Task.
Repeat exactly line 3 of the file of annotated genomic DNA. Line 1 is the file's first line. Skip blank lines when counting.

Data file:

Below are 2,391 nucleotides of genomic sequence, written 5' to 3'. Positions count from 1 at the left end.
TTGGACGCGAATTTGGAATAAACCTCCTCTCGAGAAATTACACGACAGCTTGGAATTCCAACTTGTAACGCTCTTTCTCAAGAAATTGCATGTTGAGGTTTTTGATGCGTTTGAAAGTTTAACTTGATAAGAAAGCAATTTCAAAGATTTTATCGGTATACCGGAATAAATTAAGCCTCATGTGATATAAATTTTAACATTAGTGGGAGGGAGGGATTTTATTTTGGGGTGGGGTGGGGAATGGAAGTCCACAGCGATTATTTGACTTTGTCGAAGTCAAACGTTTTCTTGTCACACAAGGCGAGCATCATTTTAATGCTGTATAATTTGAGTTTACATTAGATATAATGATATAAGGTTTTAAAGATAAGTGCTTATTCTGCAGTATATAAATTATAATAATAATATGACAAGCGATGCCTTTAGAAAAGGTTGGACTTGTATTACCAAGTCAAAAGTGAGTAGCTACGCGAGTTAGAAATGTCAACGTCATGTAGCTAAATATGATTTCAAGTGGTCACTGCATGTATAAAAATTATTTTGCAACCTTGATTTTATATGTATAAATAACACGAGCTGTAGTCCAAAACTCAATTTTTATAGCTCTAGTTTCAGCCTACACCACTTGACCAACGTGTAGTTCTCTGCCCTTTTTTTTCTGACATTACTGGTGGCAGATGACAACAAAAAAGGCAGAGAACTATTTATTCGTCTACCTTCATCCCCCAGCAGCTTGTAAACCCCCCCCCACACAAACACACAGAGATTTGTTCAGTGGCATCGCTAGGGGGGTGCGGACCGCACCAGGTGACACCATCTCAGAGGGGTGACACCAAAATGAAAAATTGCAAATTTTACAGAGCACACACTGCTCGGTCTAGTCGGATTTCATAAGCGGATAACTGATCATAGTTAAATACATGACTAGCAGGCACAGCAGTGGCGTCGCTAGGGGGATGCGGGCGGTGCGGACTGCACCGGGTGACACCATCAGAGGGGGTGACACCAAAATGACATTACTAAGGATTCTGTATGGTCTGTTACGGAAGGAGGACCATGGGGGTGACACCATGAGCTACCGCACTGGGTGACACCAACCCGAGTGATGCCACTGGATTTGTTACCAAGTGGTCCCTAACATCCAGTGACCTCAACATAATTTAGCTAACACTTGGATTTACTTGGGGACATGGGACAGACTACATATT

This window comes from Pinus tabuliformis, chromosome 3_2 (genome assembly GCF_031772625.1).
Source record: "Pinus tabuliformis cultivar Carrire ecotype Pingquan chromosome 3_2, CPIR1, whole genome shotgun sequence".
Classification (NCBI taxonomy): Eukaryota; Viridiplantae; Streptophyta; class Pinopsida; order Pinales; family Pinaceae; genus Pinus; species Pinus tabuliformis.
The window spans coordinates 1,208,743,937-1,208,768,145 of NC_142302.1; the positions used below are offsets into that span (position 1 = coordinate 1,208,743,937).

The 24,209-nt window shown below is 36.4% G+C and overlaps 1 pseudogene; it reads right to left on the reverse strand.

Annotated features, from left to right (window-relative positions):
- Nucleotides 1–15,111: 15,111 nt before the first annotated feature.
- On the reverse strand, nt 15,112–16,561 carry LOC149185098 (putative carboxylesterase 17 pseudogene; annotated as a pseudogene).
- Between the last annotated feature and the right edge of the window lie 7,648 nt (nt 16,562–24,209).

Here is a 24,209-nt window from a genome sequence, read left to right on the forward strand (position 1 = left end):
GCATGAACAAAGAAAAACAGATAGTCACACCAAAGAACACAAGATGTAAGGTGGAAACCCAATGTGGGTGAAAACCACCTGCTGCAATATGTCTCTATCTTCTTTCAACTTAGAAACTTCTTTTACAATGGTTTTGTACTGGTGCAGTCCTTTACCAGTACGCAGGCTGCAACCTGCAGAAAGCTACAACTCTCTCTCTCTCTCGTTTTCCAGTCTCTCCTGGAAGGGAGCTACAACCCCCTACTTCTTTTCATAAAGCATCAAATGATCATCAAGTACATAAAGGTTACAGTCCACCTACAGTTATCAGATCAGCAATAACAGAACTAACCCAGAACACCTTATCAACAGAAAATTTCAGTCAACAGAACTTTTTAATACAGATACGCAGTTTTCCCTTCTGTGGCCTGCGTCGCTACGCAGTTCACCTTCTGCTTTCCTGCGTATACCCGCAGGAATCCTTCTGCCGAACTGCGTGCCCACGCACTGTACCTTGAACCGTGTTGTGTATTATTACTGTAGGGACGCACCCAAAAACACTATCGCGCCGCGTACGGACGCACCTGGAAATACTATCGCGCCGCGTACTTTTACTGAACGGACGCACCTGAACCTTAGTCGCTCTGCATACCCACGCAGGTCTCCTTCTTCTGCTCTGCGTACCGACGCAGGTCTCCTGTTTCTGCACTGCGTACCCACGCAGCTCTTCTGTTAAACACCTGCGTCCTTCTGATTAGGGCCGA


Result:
This window comes from Pinus tabuliformis, chromosome 3_2 (genome assembly GCF_031772625.1).